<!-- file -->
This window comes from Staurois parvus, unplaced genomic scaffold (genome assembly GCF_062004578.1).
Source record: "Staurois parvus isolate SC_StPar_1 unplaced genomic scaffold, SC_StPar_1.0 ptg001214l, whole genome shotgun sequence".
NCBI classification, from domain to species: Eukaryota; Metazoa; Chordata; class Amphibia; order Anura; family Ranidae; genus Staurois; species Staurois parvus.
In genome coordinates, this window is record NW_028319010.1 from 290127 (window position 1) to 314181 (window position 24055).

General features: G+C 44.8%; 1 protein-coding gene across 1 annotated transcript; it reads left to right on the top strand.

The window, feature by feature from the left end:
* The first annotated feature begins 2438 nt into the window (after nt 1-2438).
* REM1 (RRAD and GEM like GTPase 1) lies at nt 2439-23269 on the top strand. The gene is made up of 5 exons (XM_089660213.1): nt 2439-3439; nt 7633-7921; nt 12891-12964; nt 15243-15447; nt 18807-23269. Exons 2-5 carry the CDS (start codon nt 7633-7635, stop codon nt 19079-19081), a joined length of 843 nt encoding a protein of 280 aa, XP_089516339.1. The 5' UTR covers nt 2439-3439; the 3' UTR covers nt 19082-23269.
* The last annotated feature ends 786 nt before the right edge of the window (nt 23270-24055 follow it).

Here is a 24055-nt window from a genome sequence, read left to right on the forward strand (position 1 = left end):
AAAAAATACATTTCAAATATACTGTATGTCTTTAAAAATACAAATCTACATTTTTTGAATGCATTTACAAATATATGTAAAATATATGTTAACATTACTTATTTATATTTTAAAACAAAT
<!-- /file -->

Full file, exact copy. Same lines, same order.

This window comes from Staurois parvus, unplaced genomic scaffold (genome assembly GCF_062004578.1).
Source record: "Staurois parvus isolate SC_StPar_1 unplaced genomic scaffold, SC_StPar_1.0 ptg001214l, whole genome shotgun sequence".
NCBI classification, from domain to species: Eukaryota; Metazoa; Chordata; class Amphibia; order Anura; family Ranidae; genus Staurois; species Staurois parvus.
In genome coordinates, this window is record NW_028319010.1 from 290127 (window position 1) to 314181 (window position 24055).

General features: G+C 44.8%; 1 protein-coding gene across 1 annotated transcript; it reads left to right on the top strand.

The window, feature by feature from the left end:
* The first annotated feature begins 2438 nt into the window (after nt 1-2438).
* REM1 (RRAD and GEM like GTPase 1) lies at nt 2439-23269 on the top strand. The gene is made up of 5 exons (XM_089660213.1): nt 2439-3439; nt 7633-7921; nt 12891-12964; nt 15243-15447; nt 18807-23269. Exons 2-5 carry the CDS (start codon nt 7633-7635, stop codon nt 19079-19081), a joined length of 843 nt encoding a protein of 280 aa, XP_089516339.1. The 5' UTR covers nt 2439-3439; the 3' UTR covers nt 19082-23269.
* The last annotated feature ends 786 nt before the right edge of the window (nt 23270-24055 follow it).

Here is a 24055-nt window from a genome sequence, read left to right on the forward strand (position 1 = left end):
AAAAAATACATTTCAAATATACTGTATGTCTTTAAAAATACAAATCTACATTTTTTGAATGCATTTACAAATATATGTAAAATATATGTTAACATTACTTATTTATATTTTAAAACAAAT